The upshot of his calculations, which he documented in early 1960 in a never-to-be-published paper titled, "Weight Advantages of Use of Parking Orbit for Lunar Soft Landing Mission," was to identify one of the most basic advantages of what eventually was known as the concept of "lunar-orbit rendezvous." Michael had to make several assumptions about what might entail a lunar landing mission—the spacecraft's engines, the structural weights, and so forth. But his results implied that by going into orbit around the Moon rather than going directly to the lunar surface, one could save an impressive 50 percent or more of the total mission weight. Figuring the numbers did not require any difficult or sophisticated calculations.13 Nor did it require any knowledge of the writings of Russian rocket theoretician Yuri Kondratyuk and British scientist and Interplanetary Society member H.E. Ross, both of whom had expressed the fundamentals of the lunar-orbit rendezvous concept (Kondratyuk in 1916 and Ross in 1948).14 Neither Michael nor anyone else at Langley at this point, so they have always maintained, had any knowledge of those precursors.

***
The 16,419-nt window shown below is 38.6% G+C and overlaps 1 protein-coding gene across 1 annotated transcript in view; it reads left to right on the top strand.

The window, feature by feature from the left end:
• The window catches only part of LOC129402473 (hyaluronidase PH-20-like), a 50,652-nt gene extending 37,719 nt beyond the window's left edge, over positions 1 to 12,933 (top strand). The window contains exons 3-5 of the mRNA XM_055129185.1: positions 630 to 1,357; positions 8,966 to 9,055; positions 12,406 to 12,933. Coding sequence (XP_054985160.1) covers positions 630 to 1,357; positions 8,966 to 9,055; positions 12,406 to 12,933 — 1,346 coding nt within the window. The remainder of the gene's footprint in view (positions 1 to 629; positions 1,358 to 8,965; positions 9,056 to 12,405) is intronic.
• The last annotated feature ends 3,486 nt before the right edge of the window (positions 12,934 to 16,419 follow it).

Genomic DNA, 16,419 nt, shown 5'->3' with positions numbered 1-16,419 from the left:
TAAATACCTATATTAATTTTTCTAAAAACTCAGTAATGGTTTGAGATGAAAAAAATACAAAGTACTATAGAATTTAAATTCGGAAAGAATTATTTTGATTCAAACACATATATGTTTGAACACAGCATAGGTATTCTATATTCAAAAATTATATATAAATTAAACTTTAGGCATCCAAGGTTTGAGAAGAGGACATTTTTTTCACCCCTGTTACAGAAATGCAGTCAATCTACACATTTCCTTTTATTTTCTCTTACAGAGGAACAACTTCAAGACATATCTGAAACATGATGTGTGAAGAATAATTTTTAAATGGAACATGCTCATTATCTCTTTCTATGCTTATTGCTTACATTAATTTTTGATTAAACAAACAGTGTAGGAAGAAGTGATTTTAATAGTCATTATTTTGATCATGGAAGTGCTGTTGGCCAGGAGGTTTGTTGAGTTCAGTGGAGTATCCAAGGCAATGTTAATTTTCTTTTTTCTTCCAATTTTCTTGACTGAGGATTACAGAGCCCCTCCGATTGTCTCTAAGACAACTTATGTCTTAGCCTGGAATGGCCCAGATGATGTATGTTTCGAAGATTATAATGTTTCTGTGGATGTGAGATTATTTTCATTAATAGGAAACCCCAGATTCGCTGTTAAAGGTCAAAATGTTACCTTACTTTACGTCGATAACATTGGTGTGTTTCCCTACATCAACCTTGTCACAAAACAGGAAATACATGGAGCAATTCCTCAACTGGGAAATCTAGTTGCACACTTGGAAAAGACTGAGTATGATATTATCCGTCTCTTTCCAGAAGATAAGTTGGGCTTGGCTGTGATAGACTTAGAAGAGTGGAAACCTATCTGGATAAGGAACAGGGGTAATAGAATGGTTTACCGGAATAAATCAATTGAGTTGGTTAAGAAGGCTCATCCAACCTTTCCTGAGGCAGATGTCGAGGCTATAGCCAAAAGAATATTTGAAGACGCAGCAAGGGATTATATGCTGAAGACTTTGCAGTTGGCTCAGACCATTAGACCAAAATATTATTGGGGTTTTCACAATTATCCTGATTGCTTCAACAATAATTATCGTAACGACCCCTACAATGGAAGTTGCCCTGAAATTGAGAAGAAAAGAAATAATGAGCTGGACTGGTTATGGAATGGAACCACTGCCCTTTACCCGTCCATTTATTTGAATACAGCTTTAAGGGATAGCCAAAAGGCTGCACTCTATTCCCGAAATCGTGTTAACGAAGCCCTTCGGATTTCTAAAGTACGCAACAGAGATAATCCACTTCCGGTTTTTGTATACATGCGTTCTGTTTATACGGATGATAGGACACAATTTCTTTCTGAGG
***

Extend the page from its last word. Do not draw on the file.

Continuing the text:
The Langley scientists also had not yet known anything about competition from contemporaries. That did not take long, however. Later the same morning that Michael first presented his rough "parking orbit" calculations in Clint Brown's office, a team led by Thomas E. Dolan from Vought Astronautics, a division of the Chance-Vought Corporation in Dallas, gave a briefing at Langley. This briefing concerned Vought's ongoing company-funded, confidential study of different problems related to "Manned Lunar Landing and Return" (acronym "MALLAR") and, specifically, its plans for a manned spaceflight simulator and its possible application for research under contract to NASA.